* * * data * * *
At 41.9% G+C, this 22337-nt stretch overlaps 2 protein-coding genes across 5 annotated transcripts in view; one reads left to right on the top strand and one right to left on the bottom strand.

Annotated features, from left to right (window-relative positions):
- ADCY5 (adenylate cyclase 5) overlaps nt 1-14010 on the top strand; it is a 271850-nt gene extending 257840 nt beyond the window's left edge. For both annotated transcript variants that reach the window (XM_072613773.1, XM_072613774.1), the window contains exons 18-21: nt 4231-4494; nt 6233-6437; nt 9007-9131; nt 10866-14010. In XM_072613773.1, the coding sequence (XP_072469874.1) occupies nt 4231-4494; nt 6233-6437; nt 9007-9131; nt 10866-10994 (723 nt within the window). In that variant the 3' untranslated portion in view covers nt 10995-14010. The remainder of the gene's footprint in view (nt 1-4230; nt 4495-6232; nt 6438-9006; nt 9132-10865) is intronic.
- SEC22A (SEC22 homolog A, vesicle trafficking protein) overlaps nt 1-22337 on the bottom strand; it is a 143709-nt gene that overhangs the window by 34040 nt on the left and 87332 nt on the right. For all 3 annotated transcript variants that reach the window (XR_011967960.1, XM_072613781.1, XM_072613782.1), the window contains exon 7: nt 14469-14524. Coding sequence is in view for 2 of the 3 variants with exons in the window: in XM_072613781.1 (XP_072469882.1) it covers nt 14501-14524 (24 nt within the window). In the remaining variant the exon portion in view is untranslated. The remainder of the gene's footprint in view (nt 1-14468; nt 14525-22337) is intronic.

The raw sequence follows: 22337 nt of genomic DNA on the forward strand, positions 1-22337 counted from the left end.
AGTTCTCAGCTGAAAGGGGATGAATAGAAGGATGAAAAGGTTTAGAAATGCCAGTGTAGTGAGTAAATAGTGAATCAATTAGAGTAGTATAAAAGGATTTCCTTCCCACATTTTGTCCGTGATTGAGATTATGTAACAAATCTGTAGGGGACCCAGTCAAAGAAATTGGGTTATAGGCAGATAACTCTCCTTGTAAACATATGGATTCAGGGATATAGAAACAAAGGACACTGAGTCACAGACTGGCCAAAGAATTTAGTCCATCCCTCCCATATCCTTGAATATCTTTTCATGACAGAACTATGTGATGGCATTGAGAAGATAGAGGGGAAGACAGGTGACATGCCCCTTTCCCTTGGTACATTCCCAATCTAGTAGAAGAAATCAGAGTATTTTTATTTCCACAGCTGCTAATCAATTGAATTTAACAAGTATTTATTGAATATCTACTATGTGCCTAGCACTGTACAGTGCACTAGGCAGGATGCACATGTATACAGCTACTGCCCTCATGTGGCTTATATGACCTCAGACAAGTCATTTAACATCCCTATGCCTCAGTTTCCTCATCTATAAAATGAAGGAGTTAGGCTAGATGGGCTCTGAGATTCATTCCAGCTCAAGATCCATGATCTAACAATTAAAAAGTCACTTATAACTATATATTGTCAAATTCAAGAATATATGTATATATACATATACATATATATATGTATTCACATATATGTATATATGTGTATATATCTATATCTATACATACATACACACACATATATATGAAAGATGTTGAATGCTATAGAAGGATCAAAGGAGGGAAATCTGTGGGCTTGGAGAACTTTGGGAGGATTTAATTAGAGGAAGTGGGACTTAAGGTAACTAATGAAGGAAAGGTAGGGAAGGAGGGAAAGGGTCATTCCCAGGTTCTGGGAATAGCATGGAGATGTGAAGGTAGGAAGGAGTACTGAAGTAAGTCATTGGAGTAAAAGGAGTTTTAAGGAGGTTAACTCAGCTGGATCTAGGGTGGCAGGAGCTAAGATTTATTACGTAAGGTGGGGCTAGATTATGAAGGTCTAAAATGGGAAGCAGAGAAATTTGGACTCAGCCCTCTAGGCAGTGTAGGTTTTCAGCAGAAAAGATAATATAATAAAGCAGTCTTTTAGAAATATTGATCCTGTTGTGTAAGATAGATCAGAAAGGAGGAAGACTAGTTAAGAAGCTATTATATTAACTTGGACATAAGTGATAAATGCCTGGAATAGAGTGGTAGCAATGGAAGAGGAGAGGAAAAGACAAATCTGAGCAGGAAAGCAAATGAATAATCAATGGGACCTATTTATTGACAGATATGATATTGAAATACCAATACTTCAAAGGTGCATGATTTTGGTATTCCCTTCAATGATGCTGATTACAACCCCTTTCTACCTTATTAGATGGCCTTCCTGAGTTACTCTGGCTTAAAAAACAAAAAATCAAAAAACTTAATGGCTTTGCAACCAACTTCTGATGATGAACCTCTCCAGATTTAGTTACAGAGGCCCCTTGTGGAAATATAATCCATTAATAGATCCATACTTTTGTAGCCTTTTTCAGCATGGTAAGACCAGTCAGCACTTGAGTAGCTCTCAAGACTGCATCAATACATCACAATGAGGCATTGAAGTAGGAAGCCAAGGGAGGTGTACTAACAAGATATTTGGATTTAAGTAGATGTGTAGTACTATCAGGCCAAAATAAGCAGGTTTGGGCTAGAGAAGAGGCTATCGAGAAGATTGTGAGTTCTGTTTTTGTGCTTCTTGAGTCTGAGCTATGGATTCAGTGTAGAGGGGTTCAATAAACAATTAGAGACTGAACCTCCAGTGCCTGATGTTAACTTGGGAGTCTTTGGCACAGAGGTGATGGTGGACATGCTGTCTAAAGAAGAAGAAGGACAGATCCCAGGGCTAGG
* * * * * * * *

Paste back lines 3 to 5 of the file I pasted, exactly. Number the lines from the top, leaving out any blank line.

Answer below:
- ADCY5 (adenylate cyclase 5) overlaps nt 1-14010 on the top strand; it is a 271850-nt gene extending 257840 nt beyond the window's left edge. For both annotated transcript variants that reach the window (XM_072613773.1, XM_072613774.1), the window contains exons 18-21: nt 4231-4494; nt 6233-6437; nt 9007-9131; nt 10866-14010. In XM_072613773.1, the coding sequence (XP_072469874.1) occupies nt 4231-4494; nt 6233-6437; nt 9007-9131; nt 10866-10994 (723 nt within the window). In that variant the 3' untranslated portion in view covers nt 10995-14010. The remainder of the gene's footprint in view (nt 1-4230; nt 4495-6232; nt 6438-9006; nt 9132-10865) is intronic.
- SEC22A (SEC22 homolog A, vesicle trafficking protein) overlaps nt 1-22337 on the bottom strand; it is a 143709-nt gene that overhangs the window by 34040 nt on the left and 87332 nt on the right. For all 3 annotated transcript variants that reach the window (XR_011967960.1, XM_072613781.1, XM_072613782.1), the window contains exon 7: nt 14469-14524. Coding sequence is in view for 2 of the 3 variants with exons in the window: in XM_072613781.1 (XP_072469882.1) it covers nt 14501-14524 (24 nt within the window). In the remaining variant the exon portion in view is untranslated. The remainder of the gene's footprint in view (nt 1-14468; nt 14525-22337) is intronic.

The raw sequence follows: 22337 nt of genomic DNA on the forward strand, positions 1-22337 counted from the left end.